‘I’ Column - Nandini Ghosh

... on how sexual rights affect one personally, and how they are affirmed and/or violated in one’s local cultural setting.

Nandini Ghosh

I think that the affirmation and violation of one’s sexual rights while being very personal, are at the same time, completely social, deeply rooted within what a particular culture considers to be acceptable or within the permissible bounds of sexual activities.

For most Asian women sexuality can only be acceptable if expressed within a conjugal relationship. Any other expression of women’s sexuality, though pleasurable for the man, is denied to ‘good’ women, those who are daughters, wives and mothers of the men who make the rules in society. In societies where marriages are arranged, women who ‘deviate’ from the norm are considered as asexual, and undesirable as marriage partners but ironically still remain objects of sexual gratification for men.

In a society which places premium on certain valued characteristics, like height, fairness of complexion, gracefulness, culinary capabilities and various other criteria, I am an anomaly. Along with being dark (by Indian standards), I am also very short. There may be some medical condition, which aptly describes me, but I do not know what it is and nor do I wish to. That’s because in my family I am who I am and have always been treated as an equal member of the family. All my relatives have always been very fond of me. However, now at a later age, I wonder if all that love wasn’t a form of pity for someone they always expected to be denied the tag of ‘woman’. They refer to me as my ‘parents’ son’, as if being a daughter I cannot really be the strong and independent woman I was reared to be. People in public spaces are crueler and deem it impossible for a girl like me to have any sexual inclinations – ‘Who would ever think of marrying her?’ – a comment I have heard many times and still cringe in disgust every time I hear it.

All my life, I have consciously sought to avoid negative connotations that society loves to attach to people like me. I shudder every time I hear words like ‘dwarf’ or ‘disabled’ used to describe me because as a person rooted in a particular socio-cultural milieu, I also associate negative connotations to these words, which do nothing to affirm my self-image. Yet, although on a conscious level I refuse to accept a devalued image of myself, I realise that society, and even my relatives consider me ‘unmarriageable’. I have internalised many of the messages sent by the cultural community I belong to, where parents start scouting for a prospective groom the moment a girl reaches adulthood. But the fact that I am in my mid thirties and still no one, except my parents, is in the slightest bit concerned about my marriage is something which makes me pause and think. Even my younger female cousins are being married off – at their marriages I hear of proposals being sent for other younger girls, but till now none for me. In a society where sexuality is accepted only within marriage, doesn’t that set me apart in a way that denies my sexuality right to its core?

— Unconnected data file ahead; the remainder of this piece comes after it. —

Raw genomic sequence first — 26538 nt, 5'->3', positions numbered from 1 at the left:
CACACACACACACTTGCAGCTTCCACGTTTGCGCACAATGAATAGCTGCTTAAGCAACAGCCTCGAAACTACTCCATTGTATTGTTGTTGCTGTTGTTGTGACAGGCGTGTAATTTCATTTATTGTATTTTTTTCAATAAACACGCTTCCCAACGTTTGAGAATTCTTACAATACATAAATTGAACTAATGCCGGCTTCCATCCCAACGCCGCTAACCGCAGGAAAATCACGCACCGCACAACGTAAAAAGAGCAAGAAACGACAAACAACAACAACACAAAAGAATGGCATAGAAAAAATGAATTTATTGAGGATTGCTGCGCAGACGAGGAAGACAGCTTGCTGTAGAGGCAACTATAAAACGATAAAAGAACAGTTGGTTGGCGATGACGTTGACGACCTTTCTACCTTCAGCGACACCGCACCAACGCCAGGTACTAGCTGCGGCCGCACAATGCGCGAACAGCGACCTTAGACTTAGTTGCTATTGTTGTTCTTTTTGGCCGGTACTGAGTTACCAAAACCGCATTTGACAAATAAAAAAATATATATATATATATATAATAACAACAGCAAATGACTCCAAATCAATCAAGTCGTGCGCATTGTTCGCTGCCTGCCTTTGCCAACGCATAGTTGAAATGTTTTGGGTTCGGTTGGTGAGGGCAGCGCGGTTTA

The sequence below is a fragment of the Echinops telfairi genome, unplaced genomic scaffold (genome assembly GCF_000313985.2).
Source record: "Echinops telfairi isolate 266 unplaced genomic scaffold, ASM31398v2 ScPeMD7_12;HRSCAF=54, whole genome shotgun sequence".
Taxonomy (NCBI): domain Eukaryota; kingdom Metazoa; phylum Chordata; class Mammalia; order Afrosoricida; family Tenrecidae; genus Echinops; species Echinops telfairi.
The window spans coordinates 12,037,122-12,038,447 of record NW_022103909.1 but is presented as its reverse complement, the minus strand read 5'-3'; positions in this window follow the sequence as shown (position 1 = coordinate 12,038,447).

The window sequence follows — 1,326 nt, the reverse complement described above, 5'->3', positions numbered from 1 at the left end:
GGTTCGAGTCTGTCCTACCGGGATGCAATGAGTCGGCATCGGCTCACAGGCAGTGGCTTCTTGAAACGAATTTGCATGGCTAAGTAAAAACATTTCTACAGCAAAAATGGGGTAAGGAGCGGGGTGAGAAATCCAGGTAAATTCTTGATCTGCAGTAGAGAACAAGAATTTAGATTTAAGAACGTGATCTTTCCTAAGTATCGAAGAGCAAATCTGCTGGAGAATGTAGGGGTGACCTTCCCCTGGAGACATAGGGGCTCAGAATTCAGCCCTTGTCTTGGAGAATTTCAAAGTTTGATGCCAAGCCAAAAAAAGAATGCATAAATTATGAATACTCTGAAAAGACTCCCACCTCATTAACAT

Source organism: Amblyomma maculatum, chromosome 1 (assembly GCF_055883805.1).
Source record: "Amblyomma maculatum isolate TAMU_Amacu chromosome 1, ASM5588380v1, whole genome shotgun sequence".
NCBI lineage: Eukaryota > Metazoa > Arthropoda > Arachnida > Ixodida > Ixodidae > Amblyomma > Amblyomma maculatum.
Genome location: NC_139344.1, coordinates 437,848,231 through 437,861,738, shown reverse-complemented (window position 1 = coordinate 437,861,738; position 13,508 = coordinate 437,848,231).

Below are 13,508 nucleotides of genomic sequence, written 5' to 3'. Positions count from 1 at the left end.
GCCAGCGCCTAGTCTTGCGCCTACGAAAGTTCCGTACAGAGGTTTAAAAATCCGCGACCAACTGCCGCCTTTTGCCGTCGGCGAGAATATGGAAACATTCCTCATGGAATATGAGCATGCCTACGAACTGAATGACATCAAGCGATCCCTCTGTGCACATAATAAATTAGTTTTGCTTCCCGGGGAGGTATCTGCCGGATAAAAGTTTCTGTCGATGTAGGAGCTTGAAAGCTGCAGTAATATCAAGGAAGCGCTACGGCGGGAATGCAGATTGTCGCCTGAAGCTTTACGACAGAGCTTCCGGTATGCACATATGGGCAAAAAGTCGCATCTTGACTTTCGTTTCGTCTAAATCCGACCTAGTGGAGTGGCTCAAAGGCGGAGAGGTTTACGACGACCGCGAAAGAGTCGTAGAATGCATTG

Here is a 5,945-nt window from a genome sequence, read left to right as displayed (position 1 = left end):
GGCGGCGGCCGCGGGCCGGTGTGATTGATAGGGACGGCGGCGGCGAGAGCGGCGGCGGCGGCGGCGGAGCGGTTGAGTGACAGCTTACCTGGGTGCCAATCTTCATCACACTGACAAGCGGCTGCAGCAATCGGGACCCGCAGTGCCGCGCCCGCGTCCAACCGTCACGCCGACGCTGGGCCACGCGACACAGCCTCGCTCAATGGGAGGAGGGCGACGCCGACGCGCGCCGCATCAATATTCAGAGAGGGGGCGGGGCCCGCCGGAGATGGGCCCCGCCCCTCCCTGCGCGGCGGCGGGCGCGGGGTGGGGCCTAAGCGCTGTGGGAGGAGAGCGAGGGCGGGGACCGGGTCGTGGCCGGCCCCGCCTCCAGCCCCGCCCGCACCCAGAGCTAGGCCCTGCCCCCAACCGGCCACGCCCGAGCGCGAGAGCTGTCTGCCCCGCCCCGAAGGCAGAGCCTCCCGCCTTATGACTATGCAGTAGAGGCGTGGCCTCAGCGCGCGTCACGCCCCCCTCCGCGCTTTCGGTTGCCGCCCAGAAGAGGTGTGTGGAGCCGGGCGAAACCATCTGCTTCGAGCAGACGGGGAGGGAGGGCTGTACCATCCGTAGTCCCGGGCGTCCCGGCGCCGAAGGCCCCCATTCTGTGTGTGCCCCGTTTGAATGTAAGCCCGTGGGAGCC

The worst situations that again negate my sexuality, instead of affirming it, is when men in public spaces have a good time feeling me up – to check out whether, despite being a short person, I have the ‘essentials’. Of course, I do have the essentials – that is what gives me my idea of me, my self, my identity as a woman.

Nandini Ghosh is a women’s rights and disability rights activist. She has worked for six years in disability related NGOs in West Bengal and Jharkhand. She is currently pursuing her Ph.D at the Tata Institute of Social Sciences (TISS), Mumbai.